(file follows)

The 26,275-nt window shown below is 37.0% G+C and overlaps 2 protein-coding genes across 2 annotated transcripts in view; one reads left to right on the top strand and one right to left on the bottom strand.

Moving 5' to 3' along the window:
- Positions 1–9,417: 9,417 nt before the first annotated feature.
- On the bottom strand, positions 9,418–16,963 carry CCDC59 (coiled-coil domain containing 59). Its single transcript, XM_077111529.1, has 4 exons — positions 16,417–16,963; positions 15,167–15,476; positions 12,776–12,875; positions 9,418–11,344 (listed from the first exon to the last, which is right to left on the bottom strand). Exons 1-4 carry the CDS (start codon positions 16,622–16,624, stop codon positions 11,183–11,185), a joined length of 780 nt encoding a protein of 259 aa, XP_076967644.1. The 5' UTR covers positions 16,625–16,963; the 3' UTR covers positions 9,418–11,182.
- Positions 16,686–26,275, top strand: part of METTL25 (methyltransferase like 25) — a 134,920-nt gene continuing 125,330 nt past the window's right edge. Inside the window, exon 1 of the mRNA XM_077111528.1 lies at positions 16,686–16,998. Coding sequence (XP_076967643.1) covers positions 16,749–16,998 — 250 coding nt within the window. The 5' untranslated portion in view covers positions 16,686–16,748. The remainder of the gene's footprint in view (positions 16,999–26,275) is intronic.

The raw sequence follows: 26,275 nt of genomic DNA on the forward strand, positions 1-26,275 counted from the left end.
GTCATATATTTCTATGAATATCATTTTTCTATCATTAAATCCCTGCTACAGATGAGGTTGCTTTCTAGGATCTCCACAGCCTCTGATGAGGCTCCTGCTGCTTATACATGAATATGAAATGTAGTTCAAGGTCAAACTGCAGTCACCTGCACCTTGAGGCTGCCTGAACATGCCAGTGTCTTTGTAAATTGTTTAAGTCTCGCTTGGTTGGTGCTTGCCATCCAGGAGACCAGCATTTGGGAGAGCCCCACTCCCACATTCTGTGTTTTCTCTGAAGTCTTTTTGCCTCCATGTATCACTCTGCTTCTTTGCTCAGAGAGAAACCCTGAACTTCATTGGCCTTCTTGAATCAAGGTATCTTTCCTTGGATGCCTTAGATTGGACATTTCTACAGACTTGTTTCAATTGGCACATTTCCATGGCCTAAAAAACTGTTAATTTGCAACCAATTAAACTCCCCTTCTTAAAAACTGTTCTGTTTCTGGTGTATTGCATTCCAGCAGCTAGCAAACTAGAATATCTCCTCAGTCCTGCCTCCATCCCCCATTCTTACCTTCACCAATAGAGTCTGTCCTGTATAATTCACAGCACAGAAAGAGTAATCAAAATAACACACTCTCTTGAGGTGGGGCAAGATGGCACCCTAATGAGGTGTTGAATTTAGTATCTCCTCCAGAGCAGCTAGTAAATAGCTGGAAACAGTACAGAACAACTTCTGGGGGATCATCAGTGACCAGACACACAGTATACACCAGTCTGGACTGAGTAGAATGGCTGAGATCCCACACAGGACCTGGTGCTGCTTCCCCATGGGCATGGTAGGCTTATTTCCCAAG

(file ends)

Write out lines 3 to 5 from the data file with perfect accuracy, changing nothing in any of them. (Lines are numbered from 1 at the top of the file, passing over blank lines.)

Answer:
- Positions 1–9,417: 9,417 nt before the first annotated feature.
- On the bottom strand, positions 9,418–16,963 carry CCDC59 (coiled-coil domain containing 59). Its single transcript, XM_077111529.1, has 4 exons — positions 16,417–16,963; positions 15,167–15,476; positions 12,776–12,875; positions 9,418–11,344 (listed from the first exon to the last, which is right to left on the bottom strand). Exons 1-4 carry the CDS (start codon positions 16,622–16,624, stop codon positions 11,183–11,185), a joined length of 780 nt encoding a protein of 259 aa, XP_076967644.1. The 5' UTR covers positions 16,625–16,963; the 3' UTR covers positions 9,418–11,182.
- Positions 16,686–26,275, top strand: part of METTL25 (methyltransferase like 25) — a 134,920-nt gene continuing 125,330 nt past the window's right edge. Inside the window, exon 1 of the mRNA XM_077111528.1 lies at positions 16,686–16,998. Coding sequence (XP_076967643.1) covers positions 16,749–16,998 — 250 coding nt within the window. The 5' untranslated portion in view covers positions 16,686–16,748. The remainder of the gene's footprint in view (positions 16,999–26,275) is intronic.